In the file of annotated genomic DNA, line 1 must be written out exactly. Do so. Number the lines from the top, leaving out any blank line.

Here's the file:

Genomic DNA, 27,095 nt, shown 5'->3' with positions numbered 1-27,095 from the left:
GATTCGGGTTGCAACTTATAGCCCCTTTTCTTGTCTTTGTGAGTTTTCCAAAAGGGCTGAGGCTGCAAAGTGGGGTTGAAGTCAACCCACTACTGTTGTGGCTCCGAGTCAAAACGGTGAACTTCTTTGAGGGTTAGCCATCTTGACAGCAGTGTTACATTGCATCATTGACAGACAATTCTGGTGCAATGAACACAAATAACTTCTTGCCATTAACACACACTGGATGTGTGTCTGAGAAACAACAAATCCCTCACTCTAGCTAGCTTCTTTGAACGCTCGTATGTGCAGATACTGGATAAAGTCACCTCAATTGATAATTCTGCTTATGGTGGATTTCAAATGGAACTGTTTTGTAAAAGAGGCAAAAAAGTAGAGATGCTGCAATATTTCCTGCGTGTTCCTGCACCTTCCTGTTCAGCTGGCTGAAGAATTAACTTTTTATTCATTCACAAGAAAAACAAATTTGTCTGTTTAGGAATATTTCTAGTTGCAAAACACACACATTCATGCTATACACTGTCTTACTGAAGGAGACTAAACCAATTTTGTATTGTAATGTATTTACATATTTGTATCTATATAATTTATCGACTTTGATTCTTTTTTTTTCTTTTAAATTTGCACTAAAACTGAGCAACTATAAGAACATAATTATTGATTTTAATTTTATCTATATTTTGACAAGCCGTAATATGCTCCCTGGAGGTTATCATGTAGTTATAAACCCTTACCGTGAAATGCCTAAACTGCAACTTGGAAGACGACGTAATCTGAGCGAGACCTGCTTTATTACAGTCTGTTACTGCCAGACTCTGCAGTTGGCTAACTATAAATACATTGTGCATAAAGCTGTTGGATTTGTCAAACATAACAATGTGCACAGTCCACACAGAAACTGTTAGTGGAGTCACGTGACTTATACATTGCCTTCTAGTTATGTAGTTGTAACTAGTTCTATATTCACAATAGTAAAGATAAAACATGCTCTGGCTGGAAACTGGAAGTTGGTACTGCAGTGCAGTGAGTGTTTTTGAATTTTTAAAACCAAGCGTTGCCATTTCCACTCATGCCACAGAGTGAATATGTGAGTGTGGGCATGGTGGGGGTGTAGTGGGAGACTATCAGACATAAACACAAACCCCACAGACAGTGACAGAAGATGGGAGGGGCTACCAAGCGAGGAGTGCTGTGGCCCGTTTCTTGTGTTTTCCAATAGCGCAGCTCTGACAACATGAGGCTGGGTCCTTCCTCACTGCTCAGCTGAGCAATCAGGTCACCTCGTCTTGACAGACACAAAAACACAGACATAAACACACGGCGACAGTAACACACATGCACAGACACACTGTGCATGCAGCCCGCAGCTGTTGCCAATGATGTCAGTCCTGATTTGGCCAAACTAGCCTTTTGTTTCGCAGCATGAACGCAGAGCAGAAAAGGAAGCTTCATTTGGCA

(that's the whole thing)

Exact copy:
Genomic DNA, 27,095 nt, shown 5'->3' with positions numbered 1-27,095 from the left: